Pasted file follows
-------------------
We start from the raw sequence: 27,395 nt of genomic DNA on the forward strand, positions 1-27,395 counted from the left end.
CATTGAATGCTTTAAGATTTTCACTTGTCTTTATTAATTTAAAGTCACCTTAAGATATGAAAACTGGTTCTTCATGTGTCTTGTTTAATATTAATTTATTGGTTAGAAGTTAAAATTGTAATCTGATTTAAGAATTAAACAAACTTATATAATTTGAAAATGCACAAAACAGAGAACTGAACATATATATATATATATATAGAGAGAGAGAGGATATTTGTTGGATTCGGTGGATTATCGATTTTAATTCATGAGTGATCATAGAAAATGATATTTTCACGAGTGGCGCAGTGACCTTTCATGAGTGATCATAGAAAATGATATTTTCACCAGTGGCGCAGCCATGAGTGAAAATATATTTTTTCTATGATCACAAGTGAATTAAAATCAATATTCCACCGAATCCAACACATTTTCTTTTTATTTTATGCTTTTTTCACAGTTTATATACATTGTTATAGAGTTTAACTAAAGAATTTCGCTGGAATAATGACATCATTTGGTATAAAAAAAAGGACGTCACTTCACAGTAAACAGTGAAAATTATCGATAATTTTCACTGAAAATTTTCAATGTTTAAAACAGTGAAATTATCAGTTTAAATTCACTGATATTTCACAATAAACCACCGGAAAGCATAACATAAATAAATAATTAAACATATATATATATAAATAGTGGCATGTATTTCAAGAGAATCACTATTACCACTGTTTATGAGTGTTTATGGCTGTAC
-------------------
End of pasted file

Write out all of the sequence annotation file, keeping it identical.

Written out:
We start from the raw sequence: 27,395 nt of genomic DNA on the forward strand, positions 1-27,395 counted from the left end.
CATTGAATGCTTTAAGATTTTCACTTGTCTTTATTAATTTAAAGTCACCTTAAGATATGAAAACTGGTTCTTCATGTGTCTTGTTTAATATTAATTTATTGGTTAGAAGTTAAAATTGTAATCTGATTTAAGAATTAAACAAACTTATATAATTTGAAAATGCACAAAACAGAGAACTGAACATATATATATATATATATAGAGAGAGAGAGGATATTTGTTGGATTCGGTGGATTATCGATTTTAATTCATGAGTGATCATAGAAAATGATATTTTCACGAGTGGCGCAGTGACCTTTCATGAGTGATCATAGAAAATGATATTTTCACCAGTGGCGCAGCCATGAGTGAAAATATATTTTTTCTATGATCACAAGTGAATTAAAATCAATATTCCACCGAATCCAACACATTTTCTTTTTATTTTATGCTTTTTTCACAGTTTATATACATTGTTATAGAGTTTAACTAAAGAATTTCGCTGGAATAATGACATCATTTGGTATAAAAAAAAGGACGTCACTTCACAGTAAACAGTGAAAATTATCGATAATTTTCACTGAAAATTTTCAATGTTTAAAACAGTGAAATTATCAGTTTAAATTCACTGATATTTCACAATAAACCACCGGAAAGCATAACATAAATAAATAATTAAACATATATATATATAAATAGTGGCATGTATTTCAAGAGAATCACTATTACCACTGTTTATGAGTGTTTATGGCTGTAC